At Border­town Races

The Weekend Australian - Review - - Books - Ger­ald Mur­nane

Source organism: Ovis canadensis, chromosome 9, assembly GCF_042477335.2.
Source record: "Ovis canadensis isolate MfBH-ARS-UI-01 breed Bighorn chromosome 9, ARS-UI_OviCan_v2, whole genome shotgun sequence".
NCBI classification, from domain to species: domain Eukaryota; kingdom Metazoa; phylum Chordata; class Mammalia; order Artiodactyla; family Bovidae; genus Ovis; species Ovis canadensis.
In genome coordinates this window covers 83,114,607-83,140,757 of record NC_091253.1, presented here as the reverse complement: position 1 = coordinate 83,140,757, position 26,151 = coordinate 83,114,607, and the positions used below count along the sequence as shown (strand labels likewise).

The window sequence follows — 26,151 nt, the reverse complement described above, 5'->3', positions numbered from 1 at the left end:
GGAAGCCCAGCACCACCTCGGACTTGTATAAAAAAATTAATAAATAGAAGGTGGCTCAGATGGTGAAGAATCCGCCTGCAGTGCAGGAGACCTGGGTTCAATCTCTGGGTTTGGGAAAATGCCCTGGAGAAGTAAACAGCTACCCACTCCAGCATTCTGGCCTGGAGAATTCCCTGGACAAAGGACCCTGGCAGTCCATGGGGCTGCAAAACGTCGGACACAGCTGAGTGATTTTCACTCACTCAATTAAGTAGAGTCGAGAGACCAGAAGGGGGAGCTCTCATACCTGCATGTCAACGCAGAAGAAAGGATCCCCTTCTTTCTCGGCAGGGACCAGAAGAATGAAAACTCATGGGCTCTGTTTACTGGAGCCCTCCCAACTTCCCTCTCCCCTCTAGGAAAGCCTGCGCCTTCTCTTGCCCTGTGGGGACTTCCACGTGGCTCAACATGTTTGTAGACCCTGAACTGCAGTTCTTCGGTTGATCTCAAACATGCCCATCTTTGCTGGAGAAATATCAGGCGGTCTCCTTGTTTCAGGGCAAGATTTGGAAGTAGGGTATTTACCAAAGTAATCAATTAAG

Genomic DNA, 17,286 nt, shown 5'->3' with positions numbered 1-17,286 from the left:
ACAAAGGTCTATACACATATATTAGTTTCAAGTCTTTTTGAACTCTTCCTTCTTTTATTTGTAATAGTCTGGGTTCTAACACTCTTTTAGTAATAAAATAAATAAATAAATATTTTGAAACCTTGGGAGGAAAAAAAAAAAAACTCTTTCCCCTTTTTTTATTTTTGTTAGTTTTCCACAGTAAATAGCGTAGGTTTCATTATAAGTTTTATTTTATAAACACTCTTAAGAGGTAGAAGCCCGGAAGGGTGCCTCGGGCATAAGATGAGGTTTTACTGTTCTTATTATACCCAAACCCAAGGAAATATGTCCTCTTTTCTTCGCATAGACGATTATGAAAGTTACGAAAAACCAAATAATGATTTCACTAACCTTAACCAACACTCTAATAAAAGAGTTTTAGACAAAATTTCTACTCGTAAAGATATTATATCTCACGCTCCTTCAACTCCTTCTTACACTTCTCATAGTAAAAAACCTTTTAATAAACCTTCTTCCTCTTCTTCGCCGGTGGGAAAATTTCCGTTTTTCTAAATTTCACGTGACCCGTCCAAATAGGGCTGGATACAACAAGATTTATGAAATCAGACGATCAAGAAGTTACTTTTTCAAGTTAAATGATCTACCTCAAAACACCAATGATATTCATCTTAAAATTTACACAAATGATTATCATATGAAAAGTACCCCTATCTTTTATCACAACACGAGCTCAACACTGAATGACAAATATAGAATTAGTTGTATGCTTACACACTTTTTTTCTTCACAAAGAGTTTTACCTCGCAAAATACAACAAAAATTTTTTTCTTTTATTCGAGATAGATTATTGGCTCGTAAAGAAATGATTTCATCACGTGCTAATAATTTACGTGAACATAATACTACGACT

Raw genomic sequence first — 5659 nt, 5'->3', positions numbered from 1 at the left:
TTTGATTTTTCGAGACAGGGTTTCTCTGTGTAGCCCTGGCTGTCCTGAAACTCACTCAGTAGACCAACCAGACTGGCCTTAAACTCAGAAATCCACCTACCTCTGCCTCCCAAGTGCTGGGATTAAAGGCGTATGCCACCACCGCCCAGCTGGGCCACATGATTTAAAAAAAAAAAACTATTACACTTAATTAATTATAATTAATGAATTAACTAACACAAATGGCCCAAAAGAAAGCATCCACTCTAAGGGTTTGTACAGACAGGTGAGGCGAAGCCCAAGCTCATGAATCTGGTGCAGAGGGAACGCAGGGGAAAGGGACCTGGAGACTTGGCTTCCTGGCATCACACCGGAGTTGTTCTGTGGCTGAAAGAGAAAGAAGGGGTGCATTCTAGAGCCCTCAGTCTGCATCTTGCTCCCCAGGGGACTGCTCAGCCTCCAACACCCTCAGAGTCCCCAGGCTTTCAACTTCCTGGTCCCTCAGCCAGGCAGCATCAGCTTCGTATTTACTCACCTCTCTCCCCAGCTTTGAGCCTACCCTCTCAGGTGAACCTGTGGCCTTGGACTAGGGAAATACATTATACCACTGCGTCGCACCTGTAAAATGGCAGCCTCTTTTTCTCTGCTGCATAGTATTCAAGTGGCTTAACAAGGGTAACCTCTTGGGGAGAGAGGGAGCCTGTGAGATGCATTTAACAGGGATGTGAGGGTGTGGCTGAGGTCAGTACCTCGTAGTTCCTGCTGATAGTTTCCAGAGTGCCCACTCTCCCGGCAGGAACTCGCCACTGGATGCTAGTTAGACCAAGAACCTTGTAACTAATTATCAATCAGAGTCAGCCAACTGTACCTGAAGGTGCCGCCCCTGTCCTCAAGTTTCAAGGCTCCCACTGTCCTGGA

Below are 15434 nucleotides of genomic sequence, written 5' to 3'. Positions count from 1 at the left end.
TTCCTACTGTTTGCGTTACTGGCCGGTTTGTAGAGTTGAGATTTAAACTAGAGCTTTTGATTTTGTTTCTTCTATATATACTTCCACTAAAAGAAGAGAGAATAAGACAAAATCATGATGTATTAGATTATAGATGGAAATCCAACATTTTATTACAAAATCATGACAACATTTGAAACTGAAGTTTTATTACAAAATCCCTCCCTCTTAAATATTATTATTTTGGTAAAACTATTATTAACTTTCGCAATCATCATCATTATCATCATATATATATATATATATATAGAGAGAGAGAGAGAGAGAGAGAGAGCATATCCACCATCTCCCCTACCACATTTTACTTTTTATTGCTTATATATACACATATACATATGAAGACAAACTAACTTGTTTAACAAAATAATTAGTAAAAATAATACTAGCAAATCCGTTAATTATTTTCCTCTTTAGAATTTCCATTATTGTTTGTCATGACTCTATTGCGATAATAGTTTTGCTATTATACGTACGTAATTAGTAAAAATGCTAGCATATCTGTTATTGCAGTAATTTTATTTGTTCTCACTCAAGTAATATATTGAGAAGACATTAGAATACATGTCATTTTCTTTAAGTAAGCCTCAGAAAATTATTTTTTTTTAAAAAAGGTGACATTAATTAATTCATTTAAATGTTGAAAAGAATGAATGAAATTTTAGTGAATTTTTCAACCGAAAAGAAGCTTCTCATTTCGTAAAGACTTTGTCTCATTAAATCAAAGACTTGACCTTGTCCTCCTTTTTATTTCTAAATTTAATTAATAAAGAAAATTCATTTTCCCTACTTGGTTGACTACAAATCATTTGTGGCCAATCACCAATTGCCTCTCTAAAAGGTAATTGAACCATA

I might well have made a case for that day’s be­ing my best so far. Of the hun­dreds of faces in the crowd, none looked in my di­rec­tion, not even the few young women I had to look twice at. Be­fore long I was no more an el­derly wid­ower new to the dis­trict; I had gone back to a time when my true life, so to call it, was one of a dozen pos­si­bil­i­ties. I knew noth­ing of any wife or sons or books with my name on their cov­ers No more need to pre­tend! I could be my true self at last: none other than the soli­tary boy of fif­teen who loved rac­ing first, just ahead of po­etry and whose teach­ers and par­ents never preached or rec­om­mended higher goals. I spent much time star­ing at train­ers from Nara­coorte or Mur­ray Bridge or Mount Gam­bier and de­cid­ing which one I ought to work for as a sta­ble­hand.

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